With mandatory retirement gone out the window, what policies are companies putting in place to protect themselves?
That’s a complicated question. Let me just say 2 things:
1. Mandatory retirement is actually still legal in some circumstances; and
2. As a practical matter, many employers have learned to appreciate the value of senior employees and are trying to prevent them from retiring.
Ending mandatory retirement means employers can no longer force employees to retire at 65 or any other pre-designated age. But there are 2 important exceptions:
Mandatory Retirement Policy Is BFOR: Mandatory retirement can still be justified if the employer can show that not letting employees do a particular job when they reach a particular age is a bona fide occupational requirement (BFOR). But the employer must prove the mandatory retirement is a BFOR. Technically, according to the Canadian Supreme Court, the employer has to show that:
– The policy was adopted for a purpose rationally connected to performance of the job;
– It adopted the policy in an honest and good faith belief it was necessary to fulfill that legitimate work-related purpose; and
– The policy is in fact reasonably necessary to fulfill the legitimate work-related purpose and there’s no less restrictive way to accomplish it.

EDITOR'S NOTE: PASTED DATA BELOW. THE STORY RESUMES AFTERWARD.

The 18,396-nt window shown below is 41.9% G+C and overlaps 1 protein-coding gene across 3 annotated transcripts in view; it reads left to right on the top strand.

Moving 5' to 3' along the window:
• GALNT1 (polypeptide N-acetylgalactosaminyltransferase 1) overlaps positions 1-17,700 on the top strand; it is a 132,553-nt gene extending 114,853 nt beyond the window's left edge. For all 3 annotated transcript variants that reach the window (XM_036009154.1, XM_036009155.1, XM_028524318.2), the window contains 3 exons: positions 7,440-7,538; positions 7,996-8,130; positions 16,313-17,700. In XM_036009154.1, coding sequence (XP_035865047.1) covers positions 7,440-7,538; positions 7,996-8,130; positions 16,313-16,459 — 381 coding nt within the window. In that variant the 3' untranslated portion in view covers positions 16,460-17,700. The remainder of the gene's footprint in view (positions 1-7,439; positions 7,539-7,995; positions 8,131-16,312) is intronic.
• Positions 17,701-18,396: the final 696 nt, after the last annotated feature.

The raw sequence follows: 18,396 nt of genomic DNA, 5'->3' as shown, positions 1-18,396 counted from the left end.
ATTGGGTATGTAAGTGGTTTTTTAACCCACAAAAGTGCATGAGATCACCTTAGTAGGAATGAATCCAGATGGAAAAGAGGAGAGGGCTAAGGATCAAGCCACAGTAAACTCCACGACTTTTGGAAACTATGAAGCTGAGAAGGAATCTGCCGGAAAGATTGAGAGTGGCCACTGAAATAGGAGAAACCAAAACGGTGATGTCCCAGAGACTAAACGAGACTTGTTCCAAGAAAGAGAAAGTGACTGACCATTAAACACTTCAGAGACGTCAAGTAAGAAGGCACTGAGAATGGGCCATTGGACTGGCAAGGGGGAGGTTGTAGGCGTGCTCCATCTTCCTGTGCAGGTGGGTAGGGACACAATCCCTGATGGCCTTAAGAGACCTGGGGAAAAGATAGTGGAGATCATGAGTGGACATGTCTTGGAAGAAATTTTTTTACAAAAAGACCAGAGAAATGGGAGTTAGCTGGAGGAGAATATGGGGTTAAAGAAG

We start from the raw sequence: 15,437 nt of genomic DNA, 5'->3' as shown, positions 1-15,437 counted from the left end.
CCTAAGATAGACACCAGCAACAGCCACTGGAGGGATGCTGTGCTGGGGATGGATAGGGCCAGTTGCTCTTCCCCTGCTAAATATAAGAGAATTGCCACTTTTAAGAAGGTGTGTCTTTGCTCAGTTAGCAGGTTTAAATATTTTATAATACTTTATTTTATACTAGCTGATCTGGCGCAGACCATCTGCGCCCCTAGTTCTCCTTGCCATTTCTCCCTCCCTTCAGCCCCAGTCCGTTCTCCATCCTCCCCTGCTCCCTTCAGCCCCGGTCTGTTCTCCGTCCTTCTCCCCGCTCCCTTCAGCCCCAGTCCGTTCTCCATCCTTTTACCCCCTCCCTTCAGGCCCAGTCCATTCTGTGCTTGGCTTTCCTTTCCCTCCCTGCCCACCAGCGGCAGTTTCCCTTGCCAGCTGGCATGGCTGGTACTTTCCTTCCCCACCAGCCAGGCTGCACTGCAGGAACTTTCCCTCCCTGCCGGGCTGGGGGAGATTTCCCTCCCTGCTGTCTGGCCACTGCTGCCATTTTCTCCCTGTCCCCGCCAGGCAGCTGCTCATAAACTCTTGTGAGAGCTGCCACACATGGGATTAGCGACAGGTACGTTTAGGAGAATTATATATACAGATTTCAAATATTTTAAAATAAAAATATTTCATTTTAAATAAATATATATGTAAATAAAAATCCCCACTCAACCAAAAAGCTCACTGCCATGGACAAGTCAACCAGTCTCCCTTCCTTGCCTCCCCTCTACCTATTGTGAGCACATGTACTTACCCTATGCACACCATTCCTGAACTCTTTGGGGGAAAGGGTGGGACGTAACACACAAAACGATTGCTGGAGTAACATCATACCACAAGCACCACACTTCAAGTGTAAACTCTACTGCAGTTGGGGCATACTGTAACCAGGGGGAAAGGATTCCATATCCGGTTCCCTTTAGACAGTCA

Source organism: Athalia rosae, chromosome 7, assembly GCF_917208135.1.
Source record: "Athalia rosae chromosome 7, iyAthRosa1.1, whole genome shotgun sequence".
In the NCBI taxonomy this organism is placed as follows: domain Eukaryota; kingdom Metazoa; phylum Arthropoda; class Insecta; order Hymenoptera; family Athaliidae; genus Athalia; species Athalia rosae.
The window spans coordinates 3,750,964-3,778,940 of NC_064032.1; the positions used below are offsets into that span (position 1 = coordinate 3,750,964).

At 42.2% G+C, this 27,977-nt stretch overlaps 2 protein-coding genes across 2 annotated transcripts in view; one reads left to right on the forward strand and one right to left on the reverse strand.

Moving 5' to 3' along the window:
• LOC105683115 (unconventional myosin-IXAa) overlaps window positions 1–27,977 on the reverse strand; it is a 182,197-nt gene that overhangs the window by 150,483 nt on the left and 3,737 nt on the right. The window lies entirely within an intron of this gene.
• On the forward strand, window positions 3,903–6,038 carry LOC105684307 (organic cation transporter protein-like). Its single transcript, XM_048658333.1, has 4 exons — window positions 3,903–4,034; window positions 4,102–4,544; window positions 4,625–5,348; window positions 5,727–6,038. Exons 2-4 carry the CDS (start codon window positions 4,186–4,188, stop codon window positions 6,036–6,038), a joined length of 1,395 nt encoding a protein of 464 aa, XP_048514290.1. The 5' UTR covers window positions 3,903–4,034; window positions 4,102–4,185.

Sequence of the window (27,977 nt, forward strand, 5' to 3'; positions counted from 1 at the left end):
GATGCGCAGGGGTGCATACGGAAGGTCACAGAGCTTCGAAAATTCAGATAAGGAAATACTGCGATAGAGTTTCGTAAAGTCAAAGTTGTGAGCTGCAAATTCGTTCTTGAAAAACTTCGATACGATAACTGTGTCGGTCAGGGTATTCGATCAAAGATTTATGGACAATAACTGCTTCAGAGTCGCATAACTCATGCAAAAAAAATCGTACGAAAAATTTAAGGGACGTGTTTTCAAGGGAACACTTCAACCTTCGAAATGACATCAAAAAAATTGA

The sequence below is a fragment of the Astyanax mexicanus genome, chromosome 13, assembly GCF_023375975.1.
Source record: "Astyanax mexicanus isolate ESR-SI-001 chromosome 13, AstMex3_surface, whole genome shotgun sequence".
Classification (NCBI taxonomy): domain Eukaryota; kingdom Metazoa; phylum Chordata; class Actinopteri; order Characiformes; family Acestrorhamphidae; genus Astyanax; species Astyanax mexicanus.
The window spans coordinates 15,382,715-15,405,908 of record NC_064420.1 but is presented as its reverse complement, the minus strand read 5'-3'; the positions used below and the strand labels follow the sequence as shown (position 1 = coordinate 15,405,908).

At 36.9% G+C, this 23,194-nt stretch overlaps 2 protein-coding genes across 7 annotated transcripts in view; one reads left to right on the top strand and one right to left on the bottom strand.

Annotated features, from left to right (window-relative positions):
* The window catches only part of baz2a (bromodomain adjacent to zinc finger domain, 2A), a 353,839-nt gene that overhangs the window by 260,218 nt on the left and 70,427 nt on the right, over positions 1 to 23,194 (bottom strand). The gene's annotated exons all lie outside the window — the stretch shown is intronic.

Proving all this is extremely hard—but not impossible. Example: Mandatory retirement for firefighters at age 60 is a BFOR because of the physiological and cardiac risks to the 60-year-old body [Espey v. London (City), 2008 HRTO 41 (CanLII), Dec. 18, 2008].
Mandatory Retirement Policy Is BFPP: Mandatory retirement is also acceptable if it’s adopted by a “bona fide pension plan” (BFPP). The BFPP exception recognizes that to provide for retirement income for a group of employees, the plan must be able to set age-based rules governing vital matters like plan contributions and benefits accrual and payment. As explained by a Saskatchewan court, the BFPP rule “recognizes that, in some circumstances, discrimination on account of age will be necessary in order to create a viable and cost-effective plan because the cost of benefits to older workers are higher than for other workers” [Saskatchewan (Human Rights Commission v. Saskatoon].
From Mandatory to Phased Retirement
For many employers, using the BFOR or BFPP to justify mandatory retirement has become a moot point. That’s because they don’t want their senior employees to retire.
Tax changes have made it easier for companies to keep retirement age employees in the fold by allowing retirement-eligible employees to accrue and receive pension benefits at the same time (previously, the employee could do either one or the other). Arrangements where employees getting retirement benefits keep accruing pensionable service are called “phased retirement.”
Phased retirement requires modifying the terms of the pension plan; and employers don’t have to offer it if they don’t want to go to the trouble of changing their pension plans. But the fact that so many companies have chosen to go this route is testimony to how much attitudes toward senior workers have changed.
As the population grows older, skilled labour grows scarcer and recruitment and training grow more expensive, the tide will continue to turn decisively away from mandatory and in favour of phased retirement.